Two parties with their roots in Kyrgyzstan's troubled south have announced a political alliance that could create a headache for Bishkek as it struggles to stamp its authority over southern regions.
The Unity of Peoples party led by Melis Myrzakmatov, the combative former mayor of Kyrgyzstan's second largest city, Osh, joined forces with the Progress party of Bakyt Torobayev, whose political stronghold is in the neighboring Jalal-Abad Region, on December 7, Kloop reported.
This political marriage of convenience unites two bastions of regional opposition to the central government and to President Almazbek Atambayev. The central government fired Myrzakmatov as mayor of Osh December 5 amid maneuvering over forthcoming mayoral elections in which Bishkek hopes to stamp its authority over Osh by wresting control of it from Myrzakmatov, who has said he will stand for mayor again. Torobayev hails from Jalal-Abad, the heartland of former president Kurmanbek Bakiyev, who was violently overthrown in 2010 to the chagrin of his many supporters in Kyrgyzstan's south.
Together the two leaders wield considerable power in their respective strongholds: Myrzakmatov's party controls the Osh city council; Torobayev's controls the Jalal-Abad city council.
The rabble-rousing mayor of Kyrgyzstan’s second-largest city has been abruptly dismissed after he appeared to stoke anti-government protests this week.
Prime Minister Jantoro Satybaldiyev fired Osh Mayor Melis Myrzakmatov on December 5 without explanation. Satybaldiyev appointed Alimjan Baygazakov, Myrzakmatov’s deputy, acting mayor.
The dismissal came three days after some 3,000 demonstrators rallied in Osh to call for the release of opposition politician and Myrzakmatov ally Akhmatbek Keldibekov, who was arrested November 20 on corruption charges. The mayor joined the protest, denouncing the charges against Keldibekov as “nonsense” and a “political order.” Protesters gave the authorities three days, until today, to release Keldibekov.
The news of the dismissal apparently came as a surprise to Myrzakmatov himself, who described it as a “political decision of the authorities.” Speaking in Bishkek, where he had been summoned to meet Satybaldiyev, the former mayor told the 24.kg news agency that Satybaldiyev “hinted to me about my dismissal, but I do not possess any official information that the corresponding order has been signed.”
Myrzakmatov declined to reveal details of his meeting with the prime minister, but said it concerned the rally in support of Keldibekov.
Thousands of protesters rallied in the city of Osh in southern Kyrgyzstan on December 2 to call for the release of opposition politician Akhmatbek Keldibekov, who was arrested on corruption charges on November 20.
They gave the authorities three days to free Keldibekov, a parliamentarian for the nationalist Ata-Jurt party, whose leader Kamchybek Tashiyev was recently convicted on charges of seeking to overthrow the government.
The Vecherniy Bishkek newspaper quoted police as saying that around 3,000 protesters turned out in Osh, but by evening police said most had dispersed, leaving around 100 people on Osh’s main square.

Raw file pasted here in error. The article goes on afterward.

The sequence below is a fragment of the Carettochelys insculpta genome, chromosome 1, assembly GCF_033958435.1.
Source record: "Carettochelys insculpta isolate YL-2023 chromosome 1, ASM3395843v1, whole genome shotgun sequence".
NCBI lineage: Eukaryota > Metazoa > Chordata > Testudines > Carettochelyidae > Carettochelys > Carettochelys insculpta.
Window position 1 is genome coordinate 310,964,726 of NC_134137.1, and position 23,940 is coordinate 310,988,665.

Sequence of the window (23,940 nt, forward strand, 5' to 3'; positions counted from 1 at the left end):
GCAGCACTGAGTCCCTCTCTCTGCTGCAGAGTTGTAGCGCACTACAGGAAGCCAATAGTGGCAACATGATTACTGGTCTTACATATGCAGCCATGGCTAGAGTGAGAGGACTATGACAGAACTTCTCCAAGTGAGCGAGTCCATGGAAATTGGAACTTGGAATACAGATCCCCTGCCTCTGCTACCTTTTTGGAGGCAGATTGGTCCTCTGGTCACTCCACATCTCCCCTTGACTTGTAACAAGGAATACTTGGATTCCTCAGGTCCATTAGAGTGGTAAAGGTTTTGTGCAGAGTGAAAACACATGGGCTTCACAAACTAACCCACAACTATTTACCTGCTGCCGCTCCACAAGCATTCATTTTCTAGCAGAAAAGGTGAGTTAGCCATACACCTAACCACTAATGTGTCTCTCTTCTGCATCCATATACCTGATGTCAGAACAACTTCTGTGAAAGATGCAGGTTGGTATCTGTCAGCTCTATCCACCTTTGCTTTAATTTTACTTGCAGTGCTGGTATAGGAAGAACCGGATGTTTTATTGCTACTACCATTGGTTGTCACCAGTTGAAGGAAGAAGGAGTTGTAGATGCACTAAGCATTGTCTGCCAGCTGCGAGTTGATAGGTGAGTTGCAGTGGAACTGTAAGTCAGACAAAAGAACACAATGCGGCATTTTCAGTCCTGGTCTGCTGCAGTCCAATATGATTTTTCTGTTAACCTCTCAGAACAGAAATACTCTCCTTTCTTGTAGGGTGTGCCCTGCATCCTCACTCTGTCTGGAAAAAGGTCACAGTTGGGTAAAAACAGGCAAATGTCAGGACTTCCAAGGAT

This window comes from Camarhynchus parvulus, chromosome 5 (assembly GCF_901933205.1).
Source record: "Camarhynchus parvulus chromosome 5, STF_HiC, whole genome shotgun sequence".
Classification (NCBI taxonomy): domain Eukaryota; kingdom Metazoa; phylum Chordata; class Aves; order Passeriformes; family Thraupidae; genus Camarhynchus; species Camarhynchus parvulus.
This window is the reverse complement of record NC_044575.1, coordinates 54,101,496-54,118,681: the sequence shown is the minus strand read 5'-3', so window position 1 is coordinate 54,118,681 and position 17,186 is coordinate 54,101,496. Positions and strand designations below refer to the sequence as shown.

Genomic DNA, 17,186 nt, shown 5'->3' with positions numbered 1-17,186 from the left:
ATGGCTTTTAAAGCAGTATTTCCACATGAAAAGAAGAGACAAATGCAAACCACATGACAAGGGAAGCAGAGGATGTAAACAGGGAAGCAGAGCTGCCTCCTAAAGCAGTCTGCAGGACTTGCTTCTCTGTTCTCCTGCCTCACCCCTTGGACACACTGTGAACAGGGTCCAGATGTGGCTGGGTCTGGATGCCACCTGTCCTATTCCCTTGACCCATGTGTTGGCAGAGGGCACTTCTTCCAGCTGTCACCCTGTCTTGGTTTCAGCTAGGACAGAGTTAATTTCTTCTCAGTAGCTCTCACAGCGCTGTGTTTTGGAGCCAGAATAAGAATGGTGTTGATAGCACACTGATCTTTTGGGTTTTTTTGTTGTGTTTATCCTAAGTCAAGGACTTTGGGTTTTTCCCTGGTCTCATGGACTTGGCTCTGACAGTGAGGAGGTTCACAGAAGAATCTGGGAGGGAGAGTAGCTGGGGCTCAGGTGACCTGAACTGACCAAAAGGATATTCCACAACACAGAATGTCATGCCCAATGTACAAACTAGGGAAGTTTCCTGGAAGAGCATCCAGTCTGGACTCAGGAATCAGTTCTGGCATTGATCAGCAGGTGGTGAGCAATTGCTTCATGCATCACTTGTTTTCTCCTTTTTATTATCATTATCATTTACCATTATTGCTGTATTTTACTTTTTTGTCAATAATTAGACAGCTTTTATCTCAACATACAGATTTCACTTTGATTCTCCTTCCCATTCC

The demonstrators were mostly peaceful but some tried unsuccessfully to storm the regional administration building, Kloop reported. They also threatened to take the government’s representative in the region, Sooronbay Jeenbekov, hostage (he was whisked away by police). Sporadically over the past 10 days, Keldibekov’s supporters have blocked the highway from Osh to the Chinese border at Irkeshtam, an important trade crossing.
Protests outside the Kumtor gold mine in northern Kyrgyzstan have ended and the mine has resumed operations. But related unrest shifted south over the weekend.
Outside Jalal-Abad, Kyrgyzstan’s third-largest city, demonstrators are blocking the country’s only north-south highway, creating a traffic jam several kilometers long, local media report. Since Friday, protestors also have occupied parts of the main government building in the city.
They are demanding the release of three nationalist lawmakers serving short jail terms for stoking unrest last October amid calls to nationalize the profitable mine, which, in a good year, produces 12 percent of Kyrgyzstan’s GDP.
Jalal-Abad is the stronghold of Kamchybek Tashiev. In that October incident, he led supporters over the fence surrounding parliament, vowing to “replace this government.” A Bishkek court this March found Tashiev, Sadyr Japarov and Talant Mamytov – all lawmakers with the Ata-Jurt party, which draws its support largely from the south – guilty of trying to overthrow the government. The sentences were seen as light, but deprived the three of their parliamentary seats. Tashiev, who announced a hunger strike today, is due to be released this autumn.
As Kyrgyzstan’s southern capital recovers from the turmoil of ethnic violence and its aftermath, its ancient market has been a touchstone of Osh’s general wellbeing. Gutted by fire and fear in June 2010, it is now thriving again – though without the vigor and seeming prosperity of the days before “the war.” Both ethnic Kyrgyz and Uzbek venders work at the market, but under the surface tensions remain, as deep-rooted problems like poverty, injustice, and poor governance simmer unaddressed.
David Trilling is EurasiaNet's Central Asia editor.
Caption: Kamchybek Tashiev stumping during his failed run for the presidency, October 28, 2011.
A court in Bishkek found three members of Kyrgyzstan’s nationalist opposition party guilty of trying to overthrow the government and handed them short prison sentences on March 29. The verdict, though less severe than their supporters had feared, did little to temper passions outside the courtroom, where riot police held back several hundred protestors, local news agencies reported.